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Malala Yousafzai, teen hero
Meet the world’s youngest ever recipient of the Nobel Peace Prize.
(Getty Images)
According to News24, Pakistani child activist Malala Yousafzai won international prominence after highlighting Taliban atrocities in the Swat valley with a blog for the BBC three years ago, when the Islamist militants burned girls' schools terrorised the valley before the army intervened. Despite having to pursue her activism under the threat of death, Malala became the world’s youngest winner of the Nobel Peace Prize this week at the age of seventeen.

She was at school "like any normal teenager" when informed that she'd won the prestigious award, according to News24.

One small voice

At the age of eleven Malala captivated girls across north-western Pakistan with her struggle to speak out on behalf of those girls who were denied an education by Islamist militants. Her outspokenness provoked an attack on her by Taliban gunmen in 2012; they boarded a bus she was travelling on and shot her in the head. The Taliban later claimed responsibility for the attack and stated that they’d continue to hunt her down. Her father also received death threats.

The joint winner of the Nobel Peace Prize (60-year-old children’s rights advocate Kailash Satyarthi shared the honour) has received awards for her continued advocacy, although she has mainly used these to further increase awareness of her efforts in advocating for the rights of women and children.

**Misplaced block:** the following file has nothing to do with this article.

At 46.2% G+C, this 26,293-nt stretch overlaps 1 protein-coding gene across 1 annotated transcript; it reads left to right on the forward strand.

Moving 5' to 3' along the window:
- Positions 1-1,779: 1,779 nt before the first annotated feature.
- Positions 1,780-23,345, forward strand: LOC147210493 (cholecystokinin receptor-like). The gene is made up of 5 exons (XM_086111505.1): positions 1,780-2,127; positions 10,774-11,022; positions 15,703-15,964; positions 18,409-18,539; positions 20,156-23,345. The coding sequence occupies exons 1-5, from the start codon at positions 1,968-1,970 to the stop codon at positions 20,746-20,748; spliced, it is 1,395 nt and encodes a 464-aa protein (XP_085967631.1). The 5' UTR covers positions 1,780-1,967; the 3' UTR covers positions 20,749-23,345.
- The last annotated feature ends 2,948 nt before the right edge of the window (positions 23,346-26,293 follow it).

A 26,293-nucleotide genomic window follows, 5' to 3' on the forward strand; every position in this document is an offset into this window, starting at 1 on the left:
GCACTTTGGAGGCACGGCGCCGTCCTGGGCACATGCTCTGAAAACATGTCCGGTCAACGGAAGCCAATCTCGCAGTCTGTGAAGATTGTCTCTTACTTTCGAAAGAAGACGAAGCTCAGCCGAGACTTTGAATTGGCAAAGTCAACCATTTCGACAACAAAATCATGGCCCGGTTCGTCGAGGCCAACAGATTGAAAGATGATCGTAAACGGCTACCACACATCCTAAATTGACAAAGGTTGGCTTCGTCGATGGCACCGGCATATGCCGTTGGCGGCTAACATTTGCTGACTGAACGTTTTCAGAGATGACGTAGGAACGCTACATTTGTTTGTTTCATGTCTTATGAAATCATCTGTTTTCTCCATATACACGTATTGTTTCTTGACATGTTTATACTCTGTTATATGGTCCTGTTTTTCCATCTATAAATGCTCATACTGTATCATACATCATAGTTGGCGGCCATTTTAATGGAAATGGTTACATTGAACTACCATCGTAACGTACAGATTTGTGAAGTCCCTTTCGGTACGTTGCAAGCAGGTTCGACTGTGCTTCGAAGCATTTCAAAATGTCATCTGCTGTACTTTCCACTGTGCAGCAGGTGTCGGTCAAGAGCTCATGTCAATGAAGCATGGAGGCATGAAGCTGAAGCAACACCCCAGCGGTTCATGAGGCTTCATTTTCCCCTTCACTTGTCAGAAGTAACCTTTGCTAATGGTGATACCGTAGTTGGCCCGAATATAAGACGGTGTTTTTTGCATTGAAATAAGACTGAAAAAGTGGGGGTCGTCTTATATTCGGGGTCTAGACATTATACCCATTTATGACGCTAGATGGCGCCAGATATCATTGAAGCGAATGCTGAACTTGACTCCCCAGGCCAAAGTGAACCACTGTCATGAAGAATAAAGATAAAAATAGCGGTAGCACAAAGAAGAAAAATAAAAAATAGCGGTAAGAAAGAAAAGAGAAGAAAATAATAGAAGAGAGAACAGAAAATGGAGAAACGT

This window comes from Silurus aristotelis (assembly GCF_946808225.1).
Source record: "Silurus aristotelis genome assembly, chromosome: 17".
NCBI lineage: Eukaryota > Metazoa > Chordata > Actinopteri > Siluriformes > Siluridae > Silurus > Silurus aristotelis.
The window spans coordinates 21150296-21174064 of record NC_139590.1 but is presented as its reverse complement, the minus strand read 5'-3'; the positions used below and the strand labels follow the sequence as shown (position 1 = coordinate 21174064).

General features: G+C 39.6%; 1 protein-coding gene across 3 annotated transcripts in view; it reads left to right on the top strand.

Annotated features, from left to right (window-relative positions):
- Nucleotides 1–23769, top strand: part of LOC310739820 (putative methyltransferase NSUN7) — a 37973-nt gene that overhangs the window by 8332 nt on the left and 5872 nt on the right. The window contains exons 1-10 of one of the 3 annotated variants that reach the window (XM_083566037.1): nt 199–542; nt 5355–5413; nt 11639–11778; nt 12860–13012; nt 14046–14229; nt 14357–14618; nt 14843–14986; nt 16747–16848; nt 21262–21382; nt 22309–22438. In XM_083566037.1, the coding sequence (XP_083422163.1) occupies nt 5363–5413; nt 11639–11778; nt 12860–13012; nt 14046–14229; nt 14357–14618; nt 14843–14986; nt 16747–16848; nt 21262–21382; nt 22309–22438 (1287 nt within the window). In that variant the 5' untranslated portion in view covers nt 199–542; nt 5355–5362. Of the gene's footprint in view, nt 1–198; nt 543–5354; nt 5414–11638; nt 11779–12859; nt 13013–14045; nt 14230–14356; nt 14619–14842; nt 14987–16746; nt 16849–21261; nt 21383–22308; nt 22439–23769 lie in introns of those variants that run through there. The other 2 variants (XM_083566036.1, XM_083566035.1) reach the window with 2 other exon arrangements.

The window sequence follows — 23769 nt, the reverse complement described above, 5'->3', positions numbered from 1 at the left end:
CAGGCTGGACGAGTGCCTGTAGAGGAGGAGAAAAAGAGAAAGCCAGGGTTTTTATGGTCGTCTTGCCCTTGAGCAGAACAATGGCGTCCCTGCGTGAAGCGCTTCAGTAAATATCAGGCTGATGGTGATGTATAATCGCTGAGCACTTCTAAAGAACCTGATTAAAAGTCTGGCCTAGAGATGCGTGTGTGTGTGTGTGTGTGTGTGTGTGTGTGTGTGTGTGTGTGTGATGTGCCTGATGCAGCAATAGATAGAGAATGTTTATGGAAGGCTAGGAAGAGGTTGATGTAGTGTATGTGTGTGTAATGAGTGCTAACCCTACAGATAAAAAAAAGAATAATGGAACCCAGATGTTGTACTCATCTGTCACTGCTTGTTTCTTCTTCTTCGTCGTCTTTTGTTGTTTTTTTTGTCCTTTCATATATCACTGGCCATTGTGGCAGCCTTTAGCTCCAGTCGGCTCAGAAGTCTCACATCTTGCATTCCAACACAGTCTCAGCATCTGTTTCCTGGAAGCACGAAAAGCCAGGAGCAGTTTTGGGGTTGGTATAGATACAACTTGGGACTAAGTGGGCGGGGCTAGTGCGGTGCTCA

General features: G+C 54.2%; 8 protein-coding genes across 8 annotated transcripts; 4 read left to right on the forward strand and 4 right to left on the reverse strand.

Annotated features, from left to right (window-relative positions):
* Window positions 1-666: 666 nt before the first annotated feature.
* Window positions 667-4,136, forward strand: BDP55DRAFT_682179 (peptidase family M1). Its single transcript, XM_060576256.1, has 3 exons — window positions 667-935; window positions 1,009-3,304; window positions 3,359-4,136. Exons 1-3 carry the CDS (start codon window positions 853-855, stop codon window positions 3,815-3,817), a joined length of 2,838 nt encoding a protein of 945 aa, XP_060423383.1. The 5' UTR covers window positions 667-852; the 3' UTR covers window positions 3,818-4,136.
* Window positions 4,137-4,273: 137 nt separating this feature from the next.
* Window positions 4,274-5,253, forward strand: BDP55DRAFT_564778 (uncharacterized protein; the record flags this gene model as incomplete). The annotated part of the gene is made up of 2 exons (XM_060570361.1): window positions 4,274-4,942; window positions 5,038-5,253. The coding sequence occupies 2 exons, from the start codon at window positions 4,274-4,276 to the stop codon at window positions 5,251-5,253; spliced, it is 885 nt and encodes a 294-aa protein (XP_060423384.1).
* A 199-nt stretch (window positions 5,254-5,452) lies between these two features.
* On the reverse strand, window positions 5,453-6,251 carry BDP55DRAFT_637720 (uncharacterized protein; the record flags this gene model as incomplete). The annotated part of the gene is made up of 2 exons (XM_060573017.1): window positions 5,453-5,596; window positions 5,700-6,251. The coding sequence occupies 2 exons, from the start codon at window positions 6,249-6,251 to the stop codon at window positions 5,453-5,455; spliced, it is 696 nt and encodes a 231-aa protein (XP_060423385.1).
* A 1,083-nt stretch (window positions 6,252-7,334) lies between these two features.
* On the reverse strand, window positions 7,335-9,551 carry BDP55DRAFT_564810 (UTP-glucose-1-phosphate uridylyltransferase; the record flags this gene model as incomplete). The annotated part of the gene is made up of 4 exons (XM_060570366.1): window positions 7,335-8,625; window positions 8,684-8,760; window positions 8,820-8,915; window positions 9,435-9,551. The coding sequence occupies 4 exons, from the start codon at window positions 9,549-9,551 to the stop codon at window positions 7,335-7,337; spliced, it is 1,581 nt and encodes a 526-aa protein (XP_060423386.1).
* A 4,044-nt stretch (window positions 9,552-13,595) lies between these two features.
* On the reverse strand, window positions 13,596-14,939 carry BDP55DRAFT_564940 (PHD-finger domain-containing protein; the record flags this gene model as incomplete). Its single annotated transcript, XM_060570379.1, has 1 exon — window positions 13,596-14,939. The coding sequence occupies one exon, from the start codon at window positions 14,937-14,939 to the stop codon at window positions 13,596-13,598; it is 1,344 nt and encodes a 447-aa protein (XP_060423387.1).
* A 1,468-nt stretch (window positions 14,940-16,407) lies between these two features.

In addition to the Nobel award, she has also won the International Children’s Peace Prize and been named one of Time Magazine’s 100 most influential people in the world (2013).

An accomplished public speaker, she’s an impressive figure when she has an audience. At an age when many teens are fumbling their way through English orals, Malala is addressing heads of state at various events, appealing for the support of the international community.

South Africa’s legacy of peace

Schools are often central to community projects; from cleaning up litter to helping to raise funds for local NGOs, SA scholars are also becoming society’s heroes. There are many volunteer programmes for teens to participate in, whether school or community-driven, and teens possess the energy, innovation and passion to make a change where many adults see only the depressing footprint of social injustice.

While Malala may only be one small voice of change, she has managed to alter her own political landscape with her voice. Perhaps your teen could be the catalyst for change in your local community…

Does your teen participate in community development initiatives?
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